The trouble with anarchy, though, is that it is inherently unstable – humans continually, and spontaneously, generate new rules governing behaviour, communication and economic exchange, and they do so as rapidly as old rules are dismantled.
A few decades ago, the generic pronoun in written language was widely assumed to be male: he/him/his. That rule has, quite rightly, largely been overturned. Yet it has also been replaced – not by an absence of rules, but by a different and broader set of rules governing our use of pronouns.
Or let’s return to the case of sport. A game may start by kicking a pig’s bladder from one end of a village to another, with ill-defined teams, and potentially riotous violence. But it ends up, after a few centuries, with a hugely complex rule book dictating every detail of the game. We even create international governing bodies to oversee them.
The political economist Elinor Ostrom (who shared the Noble Prize for economics in 2009) observed the same phenomenon of spontaneous rule construction when people had collectively to manage common resources such as common land, fisheries, or water for irrigation.
She found that people collectively construct rules about, say, how many cattle a person can graze, where, and when; who gets how much water, and what should be done when the resource is limited; who monitors whom, and which rules resolve disputes. These rules aren’t just invented by rulers and imposed from the top down – instead, they often arise, unbidden, from the needs of mutually agreeable social and economic interactions.
The urge to overturn stifling, unjust or simply downright pointless rules is entirely justified. But without some rules – and some tendency for us to stick to them – society would slide rapidly into pandemonium. Indeed, many social scientists would see our tendency to create, stick to and enforce rules as the very foundation of social and economic life.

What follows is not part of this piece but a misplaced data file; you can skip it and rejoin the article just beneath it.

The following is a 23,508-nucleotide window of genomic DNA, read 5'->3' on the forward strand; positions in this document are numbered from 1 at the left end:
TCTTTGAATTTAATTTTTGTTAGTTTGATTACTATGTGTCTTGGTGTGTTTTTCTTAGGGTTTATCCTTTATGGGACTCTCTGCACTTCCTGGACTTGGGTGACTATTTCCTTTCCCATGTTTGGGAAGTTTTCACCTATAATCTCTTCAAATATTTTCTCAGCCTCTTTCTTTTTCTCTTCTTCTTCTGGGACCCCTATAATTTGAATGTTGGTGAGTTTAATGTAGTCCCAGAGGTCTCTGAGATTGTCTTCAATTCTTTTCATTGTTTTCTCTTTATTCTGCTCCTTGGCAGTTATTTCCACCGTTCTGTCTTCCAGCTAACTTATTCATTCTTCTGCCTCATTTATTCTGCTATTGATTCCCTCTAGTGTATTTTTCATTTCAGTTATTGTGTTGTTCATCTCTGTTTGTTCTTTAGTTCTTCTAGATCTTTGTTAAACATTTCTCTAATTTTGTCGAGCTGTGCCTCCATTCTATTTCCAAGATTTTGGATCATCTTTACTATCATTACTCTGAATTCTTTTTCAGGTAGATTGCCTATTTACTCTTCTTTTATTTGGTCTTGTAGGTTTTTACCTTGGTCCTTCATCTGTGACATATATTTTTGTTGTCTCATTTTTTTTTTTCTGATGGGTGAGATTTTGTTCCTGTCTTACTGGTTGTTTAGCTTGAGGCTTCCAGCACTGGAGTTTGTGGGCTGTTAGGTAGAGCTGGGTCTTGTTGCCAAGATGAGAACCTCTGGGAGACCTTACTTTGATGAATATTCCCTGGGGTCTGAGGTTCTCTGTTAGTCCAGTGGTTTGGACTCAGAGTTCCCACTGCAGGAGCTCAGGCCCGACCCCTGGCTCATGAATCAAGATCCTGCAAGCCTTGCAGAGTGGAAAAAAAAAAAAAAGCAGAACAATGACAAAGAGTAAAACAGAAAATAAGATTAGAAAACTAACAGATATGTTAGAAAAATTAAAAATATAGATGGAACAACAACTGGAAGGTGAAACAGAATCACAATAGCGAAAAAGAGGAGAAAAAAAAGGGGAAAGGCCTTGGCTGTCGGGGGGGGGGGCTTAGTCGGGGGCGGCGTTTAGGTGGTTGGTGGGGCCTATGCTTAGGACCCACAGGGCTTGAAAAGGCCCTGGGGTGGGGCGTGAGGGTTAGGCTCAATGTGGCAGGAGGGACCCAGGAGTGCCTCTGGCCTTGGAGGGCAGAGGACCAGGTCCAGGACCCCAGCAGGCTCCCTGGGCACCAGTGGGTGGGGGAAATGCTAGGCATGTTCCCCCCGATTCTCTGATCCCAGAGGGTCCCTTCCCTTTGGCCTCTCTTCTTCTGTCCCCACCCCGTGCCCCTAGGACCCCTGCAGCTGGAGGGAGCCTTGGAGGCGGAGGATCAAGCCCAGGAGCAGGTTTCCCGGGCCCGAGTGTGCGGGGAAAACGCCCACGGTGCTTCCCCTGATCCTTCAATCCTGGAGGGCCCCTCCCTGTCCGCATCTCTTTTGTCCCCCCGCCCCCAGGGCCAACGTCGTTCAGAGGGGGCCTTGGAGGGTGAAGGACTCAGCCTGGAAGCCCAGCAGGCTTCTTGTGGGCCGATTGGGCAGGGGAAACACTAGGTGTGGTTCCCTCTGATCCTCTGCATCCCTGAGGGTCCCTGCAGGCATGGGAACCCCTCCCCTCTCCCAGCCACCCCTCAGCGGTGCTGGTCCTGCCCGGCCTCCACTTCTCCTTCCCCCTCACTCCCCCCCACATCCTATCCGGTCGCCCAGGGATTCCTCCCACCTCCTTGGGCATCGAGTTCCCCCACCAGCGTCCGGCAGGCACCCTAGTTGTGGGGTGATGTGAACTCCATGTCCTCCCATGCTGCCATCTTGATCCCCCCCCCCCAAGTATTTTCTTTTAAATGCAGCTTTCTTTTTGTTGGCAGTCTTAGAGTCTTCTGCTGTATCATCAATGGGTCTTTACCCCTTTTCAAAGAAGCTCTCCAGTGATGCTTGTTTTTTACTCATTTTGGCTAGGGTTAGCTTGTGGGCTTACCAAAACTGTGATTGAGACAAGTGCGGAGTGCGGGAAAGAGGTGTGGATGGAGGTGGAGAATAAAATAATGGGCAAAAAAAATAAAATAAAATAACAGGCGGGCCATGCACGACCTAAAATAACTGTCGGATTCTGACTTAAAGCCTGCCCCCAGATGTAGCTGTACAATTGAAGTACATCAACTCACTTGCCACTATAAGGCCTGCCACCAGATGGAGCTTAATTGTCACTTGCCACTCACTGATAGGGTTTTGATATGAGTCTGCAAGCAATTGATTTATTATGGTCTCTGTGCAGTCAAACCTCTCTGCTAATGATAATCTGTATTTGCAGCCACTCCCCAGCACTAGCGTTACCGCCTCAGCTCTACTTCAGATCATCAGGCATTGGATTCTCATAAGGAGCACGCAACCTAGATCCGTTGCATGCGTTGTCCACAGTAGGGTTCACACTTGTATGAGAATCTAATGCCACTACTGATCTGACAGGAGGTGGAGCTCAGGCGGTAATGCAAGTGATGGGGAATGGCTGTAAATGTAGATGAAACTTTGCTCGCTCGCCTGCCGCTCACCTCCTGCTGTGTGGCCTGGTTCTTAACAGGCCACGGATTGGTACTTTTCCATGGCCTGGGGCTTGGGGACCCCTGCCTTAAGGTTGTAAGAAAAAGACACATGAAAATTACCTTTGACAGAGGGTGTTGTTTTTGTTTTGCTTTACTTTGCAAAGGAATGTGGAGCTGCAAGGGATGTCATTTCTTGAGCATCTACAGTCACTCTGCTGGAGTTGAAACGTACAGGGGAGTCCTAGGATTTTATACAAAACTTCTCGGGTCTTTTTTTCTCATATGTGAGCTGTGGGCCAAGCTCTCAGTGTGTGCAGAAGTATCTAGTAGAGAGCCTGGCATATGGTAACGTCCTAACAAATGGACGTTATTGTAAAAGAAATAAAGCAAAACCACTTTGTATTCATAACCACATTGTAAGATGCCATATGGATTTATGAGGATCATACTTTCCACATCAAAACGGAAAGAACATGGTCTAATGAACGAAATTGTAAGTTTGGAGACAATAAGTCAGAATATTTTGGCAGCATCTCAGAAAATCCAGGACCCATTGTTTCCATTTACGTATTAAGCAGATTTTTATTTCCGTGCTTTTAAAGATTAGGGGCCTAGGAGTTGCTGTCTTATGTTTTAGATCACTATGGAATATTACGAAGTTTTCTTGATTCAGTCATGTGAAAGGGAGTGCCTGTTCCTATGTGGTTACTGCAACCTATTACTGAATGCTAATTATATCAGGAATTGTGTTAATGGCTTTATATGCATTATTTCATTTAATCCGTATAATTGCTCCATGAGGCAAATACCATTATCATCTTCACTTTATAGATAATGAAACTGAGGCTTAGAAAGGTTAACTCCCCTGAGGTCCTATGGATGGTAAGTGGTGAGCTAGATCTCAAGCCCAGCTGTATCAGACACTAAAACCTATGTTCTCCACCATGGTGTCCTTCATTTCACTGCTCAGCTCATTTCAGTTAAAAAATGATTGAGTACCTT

Our relationship with rules does seem to be unique to humans. Of course, many animals behave in highly ritualistic ways – for example, the bizarre and complex courtship dances of different species of birds of paradise – but these patterns are wired into their genes, not invented by past generations of birds. And, while humans establish and maintain rules by punishing rule violations, chimpanzees – our closest relatives – do not. Chimps may retaliate when their food is stolen but, crucially, they don’t punish food stealing in general – even if the victim is a close relative.
In humans, rules also take hold early. Experiments show that children, by the age of three, can be taught entirely arbitrary rules for playing a game. Not only that, when a “puppet” (controlled by an experimenter) arrives on the scene and begins to violate the rules, children will criticise the puppet, protesting with comments such as: “You are doing that wrong!” They will even attempt to teach the puppet to do better.
Indeed, despite our protests to the contrary, rules seem hard-wired into our DNA. In fact, our species’ ability to latch onto, and enforce, arbitrary rules is crucial to our success as a species. If each of us had to justify each rule from scratch (why we drive on the left in some countries, and on the right in others; why we say please and thank you), our minds would grind to a halt. Instead, we are able to learn the hugely complex systems of linguistic and social norms without asking too many questions – we simply absorb “the way we do things round here”.